Holiday reading

Over the half-term my parents and I went on a lazy poolside holiday in Oman. Of course, this presented a wonderful opportunity to read, something I never seem to be able to find time for here, so now I will share with you a couple of reviews. I enjoyed both books, but with future newspaper articles in mind I had better show some kind of critical analysis. Here goes… Luc

Divine Secrets of the Ya-Ya Sisterhood by Rebecca WellsThis book can only be described as different. The author cleverly interweves the story of Sidda – a 40-something New Yorker in the midst of a midlife crisis – and that of her mother Vivi’s somewhat exuberant past. The result is a disturbing, heartwarming and sad account of a family’s battle to come to terms with its own failures. The Ya-Yas, Vivi’s life long girlfriends, give humour and sentimentality to the sometimes unforgiving plot line.
I must admit that the events that unfold are sometimes not explained and the character are left looking woefully melodramatic – often to the point of the ridiculous. Sidda seems emotionally detached from the very things that should cause a reaction, and then reaches great revelations from not very much at all; but then again I liked this quirkiness. it makes the book interesting. I was certainly never tempted to skip a few pages.

For someone my age – and perhaps of my reading experience (which is a mixture of CHERUB and chic-flick) – this book is a real eye-opener. The reader is plunged into deep issues and light humour in equal measure; as a new, grown-up world is revealed. Nothing is simple for Sidda and Vivi but they get through. The writer gently helps us through considering our own relationships, while entertaining us every step of the way.

The Old Girl Network by Catherine Alliott
This is a great holiday read – easy to read, exciting and funny – what more could a girl ask for in a book? Reading the blurb in Waterstone’s, I was pretty sure that I could have told you the plot there and then. Well, I don’t say this often, but I was completely wrong. This is not a typical romance. Action mixes with love and betrayal, heartbreak with bumbling comedy. I can’t explain without giving the whole thing away, but take it from a girl who has read a lot of chic-flick – this is a good book. The second in the series is most definitely on my Christmas list.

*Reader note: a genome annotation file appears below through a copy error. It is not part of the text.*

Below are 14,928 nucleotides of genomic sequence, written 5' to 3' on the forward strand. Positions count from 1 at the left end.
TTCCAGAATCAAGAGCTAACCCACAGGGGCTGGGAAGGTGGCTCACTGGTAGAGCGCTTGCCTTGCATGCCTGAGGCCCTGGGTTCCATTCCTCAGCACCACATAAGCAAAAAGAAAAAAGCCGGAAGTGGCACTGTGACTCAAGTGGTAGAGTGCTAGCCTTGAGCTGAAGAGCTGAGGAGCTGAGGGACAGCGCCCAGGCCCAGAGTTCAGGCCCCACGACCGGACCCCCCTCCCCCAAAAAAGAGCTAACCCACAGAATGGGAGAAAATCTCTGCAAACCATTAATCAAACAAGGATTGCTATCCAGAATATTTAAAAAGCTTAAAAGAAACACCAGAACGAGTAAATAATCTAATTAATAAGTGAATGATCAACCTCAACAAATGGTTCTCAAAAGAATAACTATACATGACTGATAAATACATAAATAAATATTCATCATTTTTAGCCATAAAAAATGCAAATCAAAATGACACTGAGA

Back seat

During a poetry masterclass week I was asked to write a poem about a journey. At first I thought of a major event, like a holiday, but then I wondered if I could make more of a mundane journey more interesting. I chose a trip that holds special significance to me and wrote about that. This is dedicated to wonderful Lou. I hope it makes you all smile, Luc

I know it’ll only take a while
Twenty minutes, nothing at all really
With her with me I’m always safe
but not completely, not yet
Those I’m looking for are those I love,
those who give me peace
Happiness – I’ll find it at the end,
I hope, I wish
And the traffic drones miles away,
so remote from thoughts and feelings,
from the radio-forced wonderings
of my mind, and the building excitement
But only when we park up on the familiar concrete drive,
and the front door opens,
and I see the cherished, over-photographed
faces, does a smile pull up the corners of my lips

The news today

Burma holds first elections in 20 yearsBurma is ruled by a harsh military junta, who took power in a coup. They have outlawed many political parties and undermined student organisations. Entry into the country is severely restricted. The elections held today are reported to have passed without incidence, but voting irregularities have become apparent. Many people were forced to vote in advance rather than at the polling stations and several major opposition parties have boycotted the elections. Officials from these parties have said that pro-military supporters were told they had to vote or risk losing their jobs. Even if these claims are false, it is very unlikely that the elections will change how the country is run.

Haiti cholera outbreak worsens
Hurricane Tomas, which hit Haiti on 6th November, has caused flooding in the south of the island, which has increased the spread of the stagnant water which is the source of the disease. Those living in tents due to January’s devastating earthquake are at particular risk both from the hurricane and from cholera. The country is still without clean water and rebuilding is yet to start. The government needs another $19 million just to cover the immediate need for humanitarian aid, and no figure has been put on the medical and clean up operations. Today the death toll from the outbreak exceeded 500 and 1.3 million people are still living in temporary camps with no sanitation. There is not much hope for the country which is now battling three humanitarian disasters.

Jobless forced into work
Anyone classified as long-term unemployed and receiving Jobseeker’s Allowance, who is thought by the Department of Work and Pensions to need ‘experience of the habits and routines of working life’, could be forced to work 30 hours a week or risk loosing their Jobseeker’s Allowance. The proposals come as the UK government aims to cut the nation’s deficit. The work would be mostly community or charity based, which the government hopes will help these sectors deal with cuts. The UK has one of the highest rates of unemployment in Europe, with one in five people who could work claiming benefits.

How I came to write this blog

As part of my school’s journalism team I attended a training course today. Listening to the range of ways into the career, I realised that I needed to do something to give myself a head start, and blogging appealed to me because it is so versatile. By writing here I can share articles along with creative pieces, which is a freedom not many media outlets offer.